Paul Tough in his blog write sort of a response that I don't think quite gets to the heart of what Ravitch was saying. Perhaps that's because the answer to Ravitch's questions is so obviously yes.
Look around at the discourse on education and listen to what the people are talking about. When both presidential candidates and school leaders across the country are talking about one school model, you can bet that the conventional wisdom is firmly established. Certainly in the popular mind it is.
Tough, though, pivots the question a little bit. Rather than ask if this is what everyone seems to be believing, he focuses on whether or not it's the right thing to believe. Ultimately, this is a more useful question. As he writes:
I think students from low-income families in blighted neighborhoods who enter middle school way behind grade level need something more than just extended hours and expert teaching (though they need that, too). They also need adults around them who believe in them and care about them and who can guide them toward the behaviors and the mental habits that will help them succeed in school and in life.Hard to argue that point. There's no question that in these underserved areas, the system we have in place simply isn't working. That's not entirely the fault of the schools (remember there are issues about family life, access to health care, nutrition, etc. that also come into play), but the schools strike me as the best way to reverse the situation. Educating children is providing them with the best chance to escape their circumstances and live a better life.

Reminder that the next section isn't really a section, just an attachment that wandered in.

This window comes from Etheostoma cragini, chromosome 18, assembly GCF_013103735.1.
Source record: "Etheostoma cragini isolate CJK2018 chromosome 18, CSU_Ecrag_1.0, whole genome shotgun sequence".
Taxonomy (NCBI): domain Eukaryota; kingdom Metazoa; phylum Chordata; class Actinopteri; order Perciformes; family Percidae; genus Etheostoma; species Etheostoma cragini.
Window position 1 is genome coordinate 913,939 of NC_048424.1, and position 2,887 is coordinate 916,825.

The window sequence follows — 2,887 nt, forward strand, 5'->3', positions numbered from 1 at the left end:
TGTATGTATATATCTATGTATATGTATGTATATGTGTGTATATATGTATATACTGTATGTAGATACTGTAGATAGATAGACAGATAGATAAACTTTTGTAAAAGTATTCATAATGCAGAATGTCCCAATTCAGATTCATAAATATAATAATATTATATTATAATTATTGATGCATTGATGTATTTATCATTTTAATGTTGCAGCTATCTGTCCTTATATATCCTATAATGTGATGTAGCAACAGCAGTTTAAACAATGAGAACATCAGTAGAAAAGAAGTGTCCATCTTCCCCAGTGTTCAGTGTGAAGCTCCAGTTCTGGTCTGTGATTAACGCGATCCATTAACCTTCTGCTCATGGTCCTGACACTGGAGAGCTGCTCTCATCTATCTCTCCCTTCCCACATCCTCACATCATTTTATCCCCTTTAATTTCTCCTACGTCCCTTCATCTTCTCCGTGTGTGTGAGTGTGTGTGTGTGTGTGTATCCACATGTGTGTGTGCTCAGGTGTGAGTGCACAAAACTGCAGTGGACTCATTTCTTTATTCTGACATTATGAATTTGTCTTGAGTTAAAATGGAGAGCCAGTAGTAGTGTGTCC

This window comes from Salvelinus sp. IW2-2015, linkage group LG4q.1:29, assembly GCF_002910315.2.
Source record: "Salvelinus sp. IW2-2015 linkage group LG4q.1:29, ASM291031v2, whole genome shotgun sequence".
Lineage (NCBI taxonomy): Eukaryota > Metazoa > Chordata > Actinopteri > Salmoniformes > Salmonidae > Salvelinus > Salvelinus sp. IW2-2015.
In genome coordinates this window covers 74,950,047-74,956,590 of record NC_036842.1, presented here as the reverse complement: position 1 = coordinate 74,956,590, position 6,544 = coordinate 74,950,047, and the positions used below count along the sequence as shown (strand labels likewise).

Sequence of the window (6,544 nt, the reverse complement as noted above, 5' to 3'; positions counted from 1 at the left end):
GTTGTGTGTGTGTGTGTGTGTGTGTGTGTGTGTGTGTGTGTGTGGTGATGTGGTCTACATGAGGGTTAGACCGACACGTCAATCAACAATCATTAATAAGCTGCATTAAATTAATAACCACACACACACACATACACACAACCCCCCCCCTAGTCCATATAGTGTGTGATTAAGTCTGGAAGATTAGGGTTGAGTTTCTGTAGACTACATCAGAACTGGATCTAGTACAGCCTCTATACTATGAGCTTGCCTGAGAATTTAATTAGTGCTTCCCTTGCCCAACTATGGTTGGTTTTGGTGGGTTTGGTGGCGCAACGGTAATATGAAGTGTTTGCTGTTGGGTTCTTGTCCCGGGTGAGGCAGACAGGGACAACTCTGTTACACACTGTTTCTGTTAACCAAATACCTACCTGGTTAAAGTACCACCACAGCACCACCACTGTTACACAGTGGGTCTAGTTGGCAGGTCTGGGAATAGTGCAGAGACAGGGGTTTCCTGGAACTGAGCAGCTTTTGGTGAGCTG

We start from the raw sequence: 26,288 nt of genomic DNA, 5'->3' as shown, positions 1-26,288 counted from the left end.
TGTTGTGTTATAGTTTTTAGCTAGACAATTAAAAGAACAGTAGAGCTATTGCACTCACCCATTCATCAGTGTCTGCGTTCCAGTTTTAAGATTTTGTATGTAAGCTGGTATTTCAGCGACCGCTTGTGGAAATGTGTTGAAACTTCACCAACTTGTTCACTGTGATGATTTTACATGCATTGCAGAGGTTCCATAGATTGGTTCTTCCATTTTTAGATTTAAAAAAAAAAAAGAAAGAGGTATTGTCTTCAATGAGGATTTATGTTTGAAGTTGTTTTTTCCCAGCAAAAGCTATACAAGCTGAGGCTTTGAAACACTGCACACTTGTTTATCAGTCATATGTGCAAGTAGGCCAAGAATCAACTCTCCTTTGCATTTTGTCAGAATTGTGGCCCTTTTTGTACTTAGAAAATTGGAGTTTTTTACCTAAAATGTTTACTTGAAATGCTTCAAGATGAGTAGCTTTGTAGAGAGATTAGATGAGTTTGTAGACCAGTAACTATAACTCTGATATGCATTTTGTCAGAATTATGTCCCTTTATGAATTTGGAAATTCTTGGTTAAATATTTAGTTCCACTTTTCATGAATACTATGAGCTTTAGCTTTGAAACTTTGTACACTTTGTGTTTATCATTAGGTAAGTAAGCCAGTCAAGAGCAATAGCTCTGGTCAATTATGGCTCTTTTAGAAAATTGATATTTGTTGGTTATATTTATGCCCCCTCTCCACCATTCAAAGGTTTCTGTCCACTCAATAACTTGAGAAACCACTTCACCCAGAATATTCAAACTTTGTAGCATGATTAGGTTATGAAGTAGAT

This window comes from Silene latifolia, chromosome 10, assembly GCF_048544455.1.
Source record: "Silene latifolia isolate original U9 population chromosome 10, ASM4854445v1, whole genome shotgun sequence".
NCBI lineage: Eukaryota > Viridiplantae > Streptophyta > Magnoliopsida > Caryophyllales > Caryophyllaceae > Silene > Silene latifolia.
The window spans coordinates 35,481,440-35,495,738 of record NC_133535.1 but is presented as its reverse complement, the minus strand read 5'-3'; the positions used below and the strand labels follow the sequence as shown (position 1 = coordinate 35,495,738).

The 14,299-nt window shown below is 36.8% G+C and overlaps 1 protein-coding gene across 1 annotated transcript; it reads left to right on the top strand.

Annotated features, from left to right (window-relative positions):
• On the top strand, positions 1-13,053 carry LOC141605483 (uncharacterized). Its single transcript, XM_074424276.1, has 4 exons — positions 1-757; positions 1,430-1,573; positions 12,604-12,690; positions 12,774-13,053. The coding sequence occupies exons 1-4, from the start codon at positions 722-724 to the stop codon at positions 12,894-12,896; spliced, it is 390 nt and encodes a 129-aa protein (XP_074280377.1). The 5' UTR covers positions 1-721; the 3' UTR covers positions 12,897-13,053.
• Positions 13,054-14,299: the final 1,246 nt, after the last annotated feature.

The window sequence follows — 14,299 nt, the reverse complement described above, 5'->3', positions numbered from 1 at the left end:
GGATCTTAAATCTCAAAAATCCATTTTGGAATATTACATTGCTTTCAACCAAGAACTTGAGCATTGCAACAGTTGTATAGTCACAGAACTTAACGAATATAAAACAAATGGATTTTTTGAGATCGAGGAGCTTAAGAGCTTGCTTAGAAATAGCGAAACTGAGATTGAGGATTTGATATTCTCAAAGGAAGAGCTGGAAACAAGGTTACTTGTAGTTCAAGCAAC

So, then are these schools the best? Is this the best possible model that we can use in order to give kids the tools that they need to succeed in life?
I can't help but think that the answer is no. While KIPP schools certainly have had success at boosting test scores, I firmly believe that there is more to education than the rote knowledge that enables passing scores on tests. The unanswered question in all this is whether or not the children from KIPP schools continue to succeed in education and in life when the chanting, no-nonsense discipline, and drilling end.
KIPP is the equivalent of educational shock and awe. No question it breaks the kids out of the mindset and educational culture that they knew. That's an unqualified asset to the system. But once they've broken out, what replaces it? Where do they go from there?
Like shock and awe, the initial result can be spectacular. But once the flash and bang have faded, do the kids really have the skills to take control of their lives and create the best possible lives for themselves? I'm not sure that a test-prep, firm discpline, drill-heavy regime is really the best way to go about do that.